Nevertheless, he carried out his orders so loyally and rigidly that Meredith could not move. In the second half, when England had an overwhelming lead, Meredith turned upon Lintott and said: "For God's sake, go away. England has got seven goals. How many more do you want? Are you frightened of being beaten now?"
The indignation of the wily Welshman amused Lintott, but he never relaxed his grip until time had expired, and then he laughed at Meredith, who had not a smile in him.
It was in this match that Leigh R. Roose was injured in the first half. He remained at his post until the interval. In the dressing-rooms Roose had an unpleasant conversation with the English selectors, who thought that the speech of the goalkeeper was not such as might be expected from a gentleman.
Billy Meredith was my Grandfather's Uncle (Charles Leslie Kington known as Leslie or Les). He told me how sometimes he would as a young lad go with Billy to practice his corner kicks. Grandad would lay his hankercheif in various spots around the goal mouth and Billy would aim to land the ball on there or as close to it as possible. His success rate used to impress Grandad even though he was not a huge football fan. Billy gave him one of his Welsh caps, which he then later passed down to my brother, as he is a bigger football fan than me. Grandad also told me how Billy would walk from work to the game, play 90 minutes, and then walk home, which he said was some distance - no flash cars in those days!
When First Division status - painfully earned on a shoestring budget - was briefly lost in 1901, wholesale changes occurred at Hyde Road, Manchester City's original home. Backed by newspaper millionaire Edward Hulton's money, Scotsman Tom Maley rapidly bought and built a successful new side that swept back into the First Division and took the FA Cup to Manchester for the first time the following year...
The following season, however, City's strong challenge for the League title ended disappointingly: needing to beat Aston Villa in their last match (in the hope that Newcastle might drop a point at lowly Middlesborough), City tried hard but lost 3-2. The match was marred by fighting among the players both during and after the game and, following as it did some ugly incidents in an earlier City versus Everton match, the FA felt obliged to investigate.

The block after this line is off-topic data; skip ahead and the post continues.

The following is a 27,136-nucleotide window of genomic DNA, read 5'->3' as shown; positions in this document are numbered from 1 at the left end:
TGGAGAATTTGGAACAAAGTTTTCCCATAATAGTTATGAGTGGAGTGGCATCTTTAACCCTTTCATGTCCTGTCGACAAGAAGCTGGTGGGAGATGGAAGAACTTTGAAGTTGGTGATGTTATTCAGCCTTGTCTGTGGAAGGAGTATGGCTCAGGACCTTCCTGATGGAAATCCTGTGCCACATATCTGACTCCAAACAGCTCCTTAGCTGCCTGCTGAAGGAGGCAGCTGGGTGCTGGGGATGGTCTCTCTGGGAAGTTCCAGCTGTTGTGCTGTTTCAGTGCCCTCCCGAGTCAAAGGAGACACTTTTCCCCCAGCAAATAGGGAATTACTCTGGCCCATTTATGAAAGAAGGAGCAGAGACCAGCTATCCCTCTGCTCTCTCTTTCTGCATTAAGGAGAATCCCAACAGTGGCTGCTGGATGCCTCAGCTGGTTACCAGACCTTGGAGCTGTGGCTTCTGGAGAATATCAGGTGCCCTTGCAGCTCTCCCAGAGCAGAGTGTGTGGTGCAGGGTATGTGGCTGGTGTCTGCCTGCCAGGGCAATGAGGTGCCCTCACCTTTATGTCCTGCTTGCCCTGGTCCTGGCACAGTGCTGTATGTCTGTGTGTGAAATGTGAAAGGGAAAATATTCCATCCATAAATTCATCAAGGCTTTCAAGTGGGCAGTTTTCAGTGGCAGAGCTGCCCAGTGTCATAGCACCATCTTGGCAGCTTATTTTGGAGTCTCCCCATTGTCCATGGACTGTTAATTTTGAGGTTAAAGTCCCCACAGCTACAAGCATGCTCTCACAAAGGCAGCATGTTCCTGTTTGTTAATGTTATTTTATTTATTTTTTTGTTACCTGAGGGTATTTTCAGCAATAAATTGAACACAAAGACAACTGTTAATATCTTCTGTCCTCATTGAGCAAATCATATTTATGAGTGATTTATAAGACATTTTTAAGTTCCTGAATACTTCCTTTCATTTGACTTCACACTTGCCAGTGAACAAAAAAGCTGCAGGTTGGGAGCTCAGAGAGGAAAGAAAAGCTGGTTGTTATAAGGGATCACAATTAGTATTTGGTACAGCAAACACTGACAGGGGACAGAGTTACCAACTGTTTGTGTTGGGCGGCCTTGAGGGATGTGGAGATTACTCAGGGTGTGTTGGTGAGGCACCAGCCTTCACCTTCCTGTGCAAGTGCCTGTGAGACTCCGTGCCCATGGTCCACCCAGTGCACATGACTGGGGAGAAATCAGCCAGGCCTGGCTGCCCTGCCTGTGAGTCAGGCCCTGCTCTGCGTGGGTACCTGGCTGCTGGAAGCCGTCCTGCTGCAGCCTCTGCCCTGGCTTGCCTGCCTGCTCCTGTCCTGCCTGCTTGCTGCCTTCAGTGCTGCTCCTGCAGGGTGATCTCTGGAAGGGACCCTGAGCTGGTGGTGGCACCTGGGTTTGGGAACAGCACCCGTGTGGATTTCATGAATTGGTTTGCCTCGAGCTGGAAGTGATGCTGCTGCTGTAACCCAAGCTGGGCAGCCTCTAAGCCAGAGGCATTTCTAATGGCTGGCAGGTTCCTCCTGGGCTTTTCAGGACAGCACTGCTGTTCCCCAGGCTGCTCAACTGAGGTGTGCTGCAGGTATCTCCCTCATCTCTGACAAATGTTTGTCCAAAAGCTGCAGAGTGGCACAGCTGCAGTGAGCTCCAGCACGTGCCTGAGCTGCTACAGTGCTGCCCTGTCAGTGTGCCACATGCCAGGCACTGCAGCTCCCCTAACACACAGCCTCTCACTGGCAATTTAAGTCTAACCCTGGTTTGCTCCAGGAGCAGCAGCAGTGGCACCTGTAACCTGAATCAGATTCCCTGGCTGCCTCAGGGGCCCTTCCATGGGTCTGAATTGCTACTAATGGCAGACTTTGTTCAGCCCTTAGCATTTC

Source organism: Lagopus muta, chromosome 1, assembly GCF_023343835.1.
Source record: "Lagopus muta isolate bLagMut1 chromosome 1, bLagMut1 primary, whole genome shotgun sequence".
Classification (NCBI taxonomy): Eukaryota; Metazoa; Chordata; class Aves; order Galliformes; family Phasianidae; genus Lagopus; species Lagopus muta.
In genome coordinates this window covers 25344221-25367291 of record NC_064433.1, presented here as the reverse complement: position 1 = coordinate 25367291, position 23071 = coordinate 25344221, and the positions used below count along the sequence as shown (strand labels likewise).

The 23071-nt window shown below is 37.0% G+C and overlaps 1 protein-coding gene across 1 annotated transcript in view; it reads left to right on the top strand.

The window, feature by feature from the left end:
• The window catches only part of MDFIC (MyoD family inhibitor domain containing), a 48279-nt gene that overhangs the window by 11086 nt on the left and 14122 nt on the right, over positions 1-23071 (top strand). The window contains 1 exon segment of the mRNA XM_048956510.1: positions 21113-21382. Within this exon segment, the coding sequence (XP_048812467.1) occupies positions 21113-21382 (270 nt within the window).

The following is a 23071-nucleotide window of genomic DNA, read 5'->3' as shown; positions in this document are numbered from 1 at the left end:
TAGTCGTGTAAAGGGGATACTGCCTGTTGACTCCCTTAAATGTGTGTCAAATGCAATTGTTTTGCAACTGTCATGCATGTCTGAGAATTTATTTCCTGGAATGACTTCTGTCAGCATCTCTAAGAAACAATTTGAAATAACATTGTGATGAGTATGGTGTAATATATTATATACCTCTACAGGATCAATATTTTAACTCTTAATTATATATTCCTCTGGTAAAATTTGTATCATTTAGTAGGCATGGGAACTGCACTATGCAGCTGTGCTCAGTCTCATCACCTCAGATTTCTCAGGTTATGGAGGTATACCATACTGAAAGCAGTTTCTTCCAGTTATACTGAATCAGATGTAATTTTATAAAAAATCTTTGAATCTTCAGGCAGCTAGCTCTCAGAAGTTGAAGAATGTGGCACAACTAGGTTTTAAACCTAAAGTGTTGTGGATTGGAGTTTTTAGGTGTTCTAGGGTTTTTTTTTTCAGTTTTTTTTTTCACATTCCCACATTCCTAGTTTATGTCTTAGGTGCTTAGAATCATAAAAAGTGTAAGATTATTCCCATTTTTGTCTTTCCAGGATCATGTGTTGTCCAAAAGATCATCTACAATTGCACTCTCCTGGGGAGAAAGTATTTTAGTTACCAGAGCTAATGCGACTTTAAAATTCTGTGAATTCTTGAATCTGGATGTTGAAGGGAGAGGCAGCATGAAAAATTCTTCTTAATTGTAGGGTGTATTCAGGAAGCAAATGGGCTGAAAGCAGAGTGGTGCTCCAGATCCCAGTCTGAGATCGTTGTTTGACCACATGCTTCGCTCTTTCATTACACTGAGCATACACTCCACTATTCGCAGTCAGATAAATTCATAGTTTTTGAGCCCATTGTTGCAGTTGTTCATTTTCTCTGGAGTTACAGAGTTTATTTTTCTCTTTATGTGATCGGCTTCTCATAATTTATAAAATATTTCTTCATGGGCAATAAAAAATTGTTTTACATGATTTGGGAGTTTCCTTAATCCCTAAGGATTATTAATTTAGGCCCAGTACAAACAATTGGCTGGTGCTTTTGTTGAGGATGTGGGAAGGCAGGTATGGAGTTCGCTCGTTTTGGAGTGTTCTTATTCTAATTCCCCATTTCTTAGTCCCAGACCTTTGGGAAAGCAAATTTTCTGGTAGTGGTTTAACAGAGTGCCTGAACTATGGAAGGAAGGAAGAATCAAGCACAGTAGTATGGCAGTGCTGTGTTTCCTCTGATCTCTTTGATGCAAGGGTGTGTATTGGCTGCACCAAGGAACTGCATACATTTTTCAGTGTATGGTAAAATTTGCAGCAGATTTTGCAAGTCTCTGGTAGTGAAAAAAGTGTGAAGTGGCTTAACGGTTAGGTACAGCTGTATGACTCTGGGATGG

The subsequent enquiry revealed startling and totally unexpected evidence of attempted bribery involving of Meredith and, despite his protestations of innocence, he was suspended for a year, banned from City's ground and fined.
More sensations were to follow as Meredith, angered by the attitude of Manchester's City's officials, pestered the club for financial recompense. This led to yet more official investigations with Meredith ultimately turning 'King's Evidence', admitting illegal payments and thus bringing down the whole house of cards City had so carefully constructed.
So outraged was the FA by what had been uncovered that it virtually dismembered the club: the complete Cup-winning side of 1903 was suspended and banned from ever playing for City again; directors (including josh Parlby, one of the original Football League founder members) were banned for life and the club was fined to within an inch of survival.
Meredith, along with other key City players, was subsequently snapped up by Manchester United, a club with just as much ambition as City but with a rather more far-sighted management. Within two years United were League champions, the following year they took the Cup and in 1910 the whole organization moved from east to west across the city to spacious Old Trafford, to a stadium built for the twentieth century and a fitting stage for its talented, attractive team.
What is more reasonable than our plea that a footballer with his uncertain career should have the best money that he can earn? If I can earn £7 a week, why should I be debarred from receiving it? I have devoted my life to football and I have become a better player than most because I have denied myself much that men prize. A man who takes the care of himself that I have ever done and who fights the temptations of all that can injure the system surely deserves some recognition and reward!
They (the players) are, as a whole, an over-generous careless race who do not heed the morrow or prepare for a rainy day as wise men would. This trait in the character of the players has been taken advantage of over and over again by club secretaries in England. Many a lad has been tricked into signing on by vague verbal promises deliberately made to be forgotten once the ink was dry on the form. It is only recently that with steady improvement in the class of men playing the game as professionals the players have seen the folly of the careless life and have realized that they have too long put up with indifferences and injustices of many kinds. The only way to alter this state of things was by united action hence the formation and success of the Players' Union with its 1300 paying members at the end of the first year...
What opens the door to irregular payments is the rank injustice of the £4 per week limit and of the transfer system which gives a club £1000 for a player and allows the latter - one really ought to call him the goods -£10. If the £10 went to the club and the £1000 to the man whose ability it is the agreed value of, there would be more justice in it.
I met Billy Meredith at his home in Manchester when he was in his eighties. My father in law, Charles Leslie Kingston, was his nephew and he took me to meet the great man. I had a long and interesting conversation with him. He was a strong character and was not reticent in giving his opinions on the "modern game". Some of his comments were: Stanley Mathews - a good player but not half as good as BM who scored more than 200 goals in his career. Penalties - In BM's day goalies were allowed to move so they usually charged forward as the kick was taken so he calmly lobbed them and rarely missed. Man City / Utd - Now preferred to watch City as they treated him as a VIP whereas he had to pay for his ticket at Utd. Drinking - Nothing in excess but always drank mild rather bitter. A fascinating character.